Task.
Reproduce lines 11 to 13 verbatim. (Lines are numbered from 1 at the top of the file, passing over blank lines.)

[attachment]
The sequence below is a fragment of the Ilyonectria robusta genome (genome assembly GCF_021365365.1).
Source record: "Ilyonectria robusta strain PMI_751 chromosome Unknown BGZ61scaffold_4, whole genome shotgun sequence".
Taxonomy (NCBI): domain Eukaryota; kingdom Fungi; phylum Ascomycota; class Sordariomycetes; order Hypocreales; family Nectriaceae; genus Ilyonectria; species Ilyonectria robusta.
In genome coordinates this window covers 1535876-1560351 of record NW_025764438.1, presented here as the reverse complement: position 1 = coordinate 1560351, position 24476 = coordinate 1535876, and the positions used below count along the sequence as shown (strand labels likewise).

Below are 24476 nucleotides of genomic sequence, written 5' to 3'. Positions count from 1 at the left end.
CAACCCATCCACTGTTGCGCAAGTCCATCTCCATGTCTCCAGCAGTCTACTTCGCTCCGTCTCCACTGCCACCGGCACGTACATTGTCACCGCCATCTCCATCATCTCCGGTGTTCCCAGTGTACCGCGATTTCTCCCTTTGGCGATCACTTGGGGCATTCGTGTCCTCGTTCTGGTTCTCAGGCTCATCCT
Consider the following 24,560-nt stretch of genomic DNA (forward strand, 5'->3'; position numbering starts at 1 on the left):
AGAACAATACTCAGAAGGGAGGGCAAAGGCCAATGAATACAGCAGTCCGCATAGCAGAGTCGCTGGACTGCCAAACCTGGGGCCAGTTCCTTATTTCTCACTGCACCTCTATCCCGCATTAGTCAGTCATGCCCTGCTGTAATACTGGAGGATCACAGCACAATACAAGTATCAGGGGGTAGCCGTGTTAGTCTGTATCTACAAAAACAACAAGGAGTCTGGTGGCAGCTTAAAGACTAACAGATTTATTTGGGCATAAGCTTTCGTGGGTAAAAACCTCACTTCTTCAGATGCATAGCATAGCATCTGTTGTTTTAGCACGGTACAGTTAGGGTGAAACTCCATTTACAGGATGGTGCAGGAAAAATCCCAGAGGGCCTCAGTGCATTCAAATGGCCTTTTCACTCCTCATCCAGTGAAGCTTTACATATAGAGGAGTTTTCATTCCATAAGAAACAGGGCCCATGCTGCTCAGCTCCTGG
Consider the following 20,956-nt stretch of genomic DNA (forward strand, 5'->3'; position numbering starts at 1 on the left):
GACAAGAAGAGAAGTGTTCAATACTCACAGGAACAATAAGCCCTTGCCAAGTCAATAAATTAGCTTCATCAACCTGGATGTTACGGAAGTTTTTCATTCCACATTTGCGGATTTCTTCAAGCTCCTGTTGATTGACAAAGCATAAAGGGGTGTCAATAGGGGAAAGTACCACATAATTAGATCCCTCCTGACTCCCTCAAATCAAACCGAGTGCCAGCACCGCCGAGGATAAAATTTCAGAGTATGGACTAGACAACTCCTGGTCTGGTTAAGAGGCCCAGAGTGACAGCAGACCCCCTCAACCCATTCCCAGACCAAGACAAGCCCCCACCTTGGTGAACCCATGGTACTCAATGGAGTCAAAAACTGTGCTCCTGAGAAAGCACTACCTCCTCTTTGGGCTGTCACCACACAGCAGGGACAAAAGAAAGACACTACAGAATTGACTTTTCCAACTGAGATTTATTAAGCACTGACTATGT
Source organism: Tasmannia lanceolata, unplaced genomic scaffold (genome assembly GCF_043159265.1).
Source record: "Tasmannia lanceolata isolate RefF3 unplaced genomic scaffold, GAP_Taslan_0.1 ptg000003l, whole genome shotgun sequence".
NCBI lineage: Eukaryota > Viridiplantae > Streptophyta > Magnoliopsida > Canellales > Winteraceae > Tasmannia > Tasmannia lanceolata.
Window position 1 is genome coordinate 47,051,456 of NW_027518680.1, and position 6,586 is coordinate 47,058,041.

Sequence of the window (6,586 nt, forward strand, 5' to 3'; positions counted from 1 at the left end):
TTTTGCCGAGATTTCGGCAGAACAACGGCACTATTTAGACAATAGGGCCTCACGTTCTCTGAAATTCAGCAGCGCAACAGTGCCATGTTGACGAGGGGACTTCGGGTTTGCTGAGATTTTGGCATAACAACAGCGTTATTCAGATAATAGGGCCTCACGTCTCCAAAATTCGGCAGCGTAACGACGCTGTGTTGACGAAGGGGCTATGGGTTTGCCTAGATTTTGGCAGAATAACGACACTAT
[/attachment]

Source organism: Tasmannia lanceolata, unplaced genomic scaffold (genome assembly GCF_043159265.1).
Source record: "Tasmannia lanceolata isolate RefF3 unplaced genomic scaffold, GAP_Taslan_0.1 ptg000003l, whole genome shotgun sequence".
NCBI lineage: Eukaryota > Viridiplantae > Streptophyta > Magnoliopsida > Canellales > Winteraceae > Tasmannia > Tasmannia lanceolata.